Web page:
Obama to the Rest of Us: Law is for Little People

Obama to the Rest of Us: Law is for Little People January 16, 2014

If there’s one thing Obama has made clear, it’s that he doesn’t much like democracy or the process of having to deliberate matters with lesser beings than himself. Free people deliberating matters of the common good get in the way of the swift action of his divine creative word. If he could, he’d get rid of such time-wasting folderol and impose all law by direct fiat.

Attorney General Holder Acts Contrary to Supreme Court Decision

By Archbishop Salvatore J. Cordileone

Last week Attorney General Eric Holder announced that the federal government will recognize so-called “marriages” performed in Utah between persons of the same sex that even Utah itself does not recognize as marriage. Presently, Utah defines marriage as the union of one man and one woman. On December 20, 2013, a federal district judge struck down that definition, but on January 6 of this year, the United States Supreme Court stayed that decision while the case is on appeal.

However, Attorney General Holder is ignoring Utah law and imposing a contrary federal definition of marriage in that state. In this, General Holder’s decision is actually contrary to the Supreme Court’s decision last year in United States v. Windsor. Windsor unfortunately struck down a uniform federal definition of marriage, but it made clear that the federal government is to respect a state’s definition of marriage. In particular, the Court said that the federal government is to defer to “state sovereign choices about who may be married” and furthermore criticized federal actions – like General Holder’s – that “put a thumb on the scales and influence a state’s decision as to how to shape its own marriage laws.”

The Utah Attorney General, who (unlike General Holder) is responsible for enforcing Utah law, has declared that the validity of any same-sex “marriages” performed in Utah between December 20 and January 6 “will depend on the result of the appeal process.”

In other words, out of respect for the legal process, Utah will wait for the federal courts to decide. But not the Attorney General of the United States, who has already ruled that same-sex “marriages” performed between December 20 and January 6 are valid for purposes of federal law. If the federal government is legally obliged to defer to the marriage law of the state, as Windsor itself holds, then how can the federal government recognize as valid – even if only for federal purposes – marriages which a state has not deemed valid? This logically opens the door for the federal government to recognize any type of relationship (and with any number of partners) as valid marriages in contradiction to state law.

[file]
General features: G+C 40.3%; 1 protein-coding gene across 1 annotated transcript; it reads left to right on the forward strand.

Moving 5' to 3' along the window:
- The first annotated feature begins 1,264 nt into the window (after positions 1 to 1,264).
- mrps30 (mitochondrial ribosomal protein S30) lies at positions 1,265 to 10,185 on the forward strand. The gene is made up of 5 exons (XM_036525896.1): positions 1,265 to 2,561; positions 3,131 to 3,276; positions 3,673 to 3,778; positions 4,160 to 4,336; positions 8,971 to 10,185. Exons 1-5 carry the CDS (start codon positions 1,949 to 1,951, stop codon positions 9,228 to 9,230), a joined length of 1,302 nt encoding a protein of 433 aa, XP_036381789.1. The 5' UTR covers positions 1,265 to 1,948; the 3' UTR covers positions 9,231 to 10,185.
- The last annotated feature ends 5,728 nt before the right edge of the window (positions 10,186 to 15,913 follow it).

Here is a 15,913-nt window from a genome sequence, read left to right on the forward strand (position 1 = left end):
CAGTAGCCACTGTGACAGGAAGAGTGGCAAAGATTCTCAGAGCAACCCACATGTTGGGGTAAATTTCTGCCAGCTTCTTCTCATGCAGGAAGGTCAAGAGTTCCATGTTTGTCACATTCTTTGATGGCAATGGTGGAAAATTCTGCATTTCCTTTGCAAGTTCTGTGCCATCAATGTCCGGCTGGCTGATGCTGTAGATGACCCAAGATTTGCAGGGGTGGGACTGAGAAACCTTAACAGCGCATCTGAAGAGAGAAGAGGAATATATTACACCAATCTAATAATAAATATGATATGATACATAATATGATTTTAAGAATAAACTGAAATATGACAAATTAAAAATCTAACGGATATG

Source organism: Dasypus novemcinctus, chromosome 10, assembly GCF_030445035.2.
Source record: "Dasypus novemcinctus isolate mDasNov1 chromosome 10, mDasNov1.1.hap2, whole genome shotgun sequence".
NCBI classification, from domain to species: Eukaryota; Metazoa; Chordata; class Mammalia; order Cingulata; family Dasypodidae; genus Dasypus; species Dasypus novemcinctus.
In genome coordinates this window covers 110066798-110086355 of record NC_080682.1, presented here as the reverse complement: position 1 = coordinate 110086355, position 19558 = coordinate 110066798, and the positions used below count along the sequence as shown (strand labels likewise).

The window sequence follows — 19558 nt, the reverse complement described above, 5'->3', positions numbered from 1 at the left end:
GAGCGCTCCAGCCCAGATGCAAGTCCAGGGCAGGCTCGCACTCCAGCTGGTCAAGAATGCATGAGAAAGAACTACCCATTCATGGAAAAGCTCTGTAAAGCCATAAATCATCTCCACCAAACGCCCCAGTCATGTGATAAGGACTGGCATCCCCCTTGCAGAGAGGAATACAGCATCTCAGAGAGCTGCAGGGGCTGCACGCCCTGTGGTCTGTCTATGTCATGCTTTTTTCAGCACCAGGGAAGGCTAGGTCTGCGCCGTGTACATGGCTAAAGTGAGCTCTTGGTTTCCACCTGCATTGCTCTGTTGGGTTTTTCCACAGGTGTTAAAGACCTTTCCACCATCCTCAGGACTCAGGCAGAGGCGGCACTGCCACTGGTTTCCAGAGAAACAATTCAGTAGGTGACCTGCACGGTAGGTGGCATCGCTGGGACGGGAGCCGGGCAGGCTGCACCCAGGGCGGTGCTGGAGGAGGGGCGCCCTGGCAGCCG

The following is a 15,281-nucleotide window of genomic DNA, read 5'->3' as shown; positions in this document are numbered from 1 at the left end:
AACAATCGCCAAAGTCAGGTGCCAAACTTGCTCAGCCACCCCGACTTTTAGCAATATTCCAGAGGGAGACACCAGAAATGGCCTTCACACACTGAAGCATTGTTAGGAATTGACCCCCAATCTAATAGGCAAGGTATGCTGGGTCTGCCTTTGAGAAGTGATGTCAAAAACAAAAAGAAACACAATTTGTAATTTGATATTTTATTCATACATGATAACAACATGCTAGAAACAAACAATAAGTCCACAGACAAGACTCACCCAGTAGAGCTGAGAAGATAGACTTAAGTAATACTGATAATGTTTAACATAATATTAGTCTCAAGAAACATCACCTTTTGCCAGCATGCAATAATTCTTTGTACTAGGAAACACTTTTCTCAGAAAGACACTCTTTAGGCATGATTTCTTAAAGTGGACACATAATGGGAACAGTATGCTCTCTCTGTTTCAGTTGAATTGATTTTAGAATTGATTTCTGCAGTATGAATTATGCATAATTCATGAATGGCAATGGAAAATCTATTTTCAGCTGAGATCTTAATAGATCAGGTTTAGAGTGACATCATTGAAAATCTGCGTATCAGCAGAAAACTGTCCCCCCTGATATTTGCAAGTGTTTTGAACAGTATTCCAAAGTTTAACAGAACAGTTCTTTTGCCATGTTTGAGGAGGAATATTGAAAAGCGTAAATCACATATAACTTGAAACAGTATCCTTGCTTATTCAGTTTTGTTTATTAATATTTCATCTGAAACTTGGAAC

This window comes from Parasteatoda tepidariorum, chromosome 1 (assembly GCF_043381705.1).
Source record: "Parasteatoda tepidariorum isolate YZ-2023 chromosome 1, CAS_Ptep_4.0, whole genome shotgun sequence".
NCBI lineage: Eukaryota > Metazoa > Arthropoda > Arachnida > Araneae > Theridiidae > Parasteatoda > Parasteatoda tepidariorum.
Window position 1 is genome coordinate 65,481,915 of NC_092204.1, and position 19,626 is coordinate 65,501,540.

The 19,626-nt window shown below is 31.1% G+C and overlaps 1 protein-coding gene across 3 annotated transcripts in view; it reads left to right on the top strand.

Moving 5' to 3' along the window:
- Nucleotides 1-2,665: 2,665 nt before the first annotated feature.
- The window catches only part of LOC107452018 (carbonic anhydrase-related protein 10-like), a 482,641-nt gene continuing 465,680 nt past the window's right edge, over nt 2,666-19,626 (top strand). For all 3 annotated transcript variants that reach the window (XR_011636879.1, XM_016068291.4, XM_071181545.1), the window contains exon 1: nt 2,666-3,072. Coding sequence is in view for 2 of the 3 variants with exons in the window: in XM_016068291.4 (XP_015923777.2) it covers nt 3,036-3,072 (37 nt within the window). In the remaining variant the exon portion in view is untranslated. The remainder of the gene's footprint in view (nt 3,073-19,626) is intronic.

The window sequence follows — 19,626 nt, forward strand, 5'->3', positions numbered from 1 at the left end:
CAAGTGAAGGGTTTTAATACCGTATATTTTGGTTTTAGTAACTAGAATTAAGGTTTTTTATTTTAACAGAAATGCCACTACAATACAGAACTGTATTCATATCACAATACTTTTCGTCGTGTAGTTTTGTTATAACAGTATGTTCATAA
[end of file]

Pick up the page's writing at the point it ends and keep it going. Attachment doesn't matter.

Events over these past several months (the most recent being the January 14 decision by a federal court in Oklahoma ruling that state’s marriage amendment unconstitutional) have made it clearer than ever that the marriage debate we are having in this country is not about access to the right of marriage, but the very meaning of marriage: what it is, and what it is for.

I encourage all those who know and believe the timeless truth about marriage, as well as all those who believe in following the established judicial procedures to address such issues, to not remain silent, but to exercise their constitutional rights as citizens of this great nation and to stand up for the truth.

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  • Stu

    Yeah, but you are a racist…or something.

    • Liam

      He’s being tyrant-o-phobic. Our a dictato-phobe…or something.

  • I keep thinking: Yes, the archbishop’s analysis is correct – and futile. I don’t believe that logical discourse has the power to stop anything with sufficient social momentum to carry through, no matter how timeless the truths. I don’t believe in the power of blogs to change social trajectories.

    As the nexus between money and stupidity grows stronger
    As the bonds of the family grow weaker and more degraded
    As power increases and control becomes morbid, self-absorbed
    Less mindful, more reactive, more hungry
    We will see the despot, the demagogue, the opportunist arrive
    Smooth and yet corrosive, appealing and yet intimidating

    Not yet, but soon

    Is it true that children of Brigham Young are defending the definition of true marriage?

    So what to do?

    • We do what Isaiah and Jeremiah did after God told them outright that their preaching would fall on deaf ears: we maintain fidelity to the truth.
      I’m convinced that now, as then, a period in which the people’s hearts will be hardened is descending. Such times are often necessary for God to work a people’s redemption; to turn their “no” into His “yes”.
      Pope Francis nailed it when he named the current anti-marriage movement’s demonic origin. Human folly alone didn’t cause this rupture with truth. Human argument won’t heal it. Still, we’re obliged to keep witnessing to truth regardless of whether or not we succeed.

      • It seems that one of the few virtues among the administration is that they are honest about their contempt for the law.

      • In my own small way I’m trying.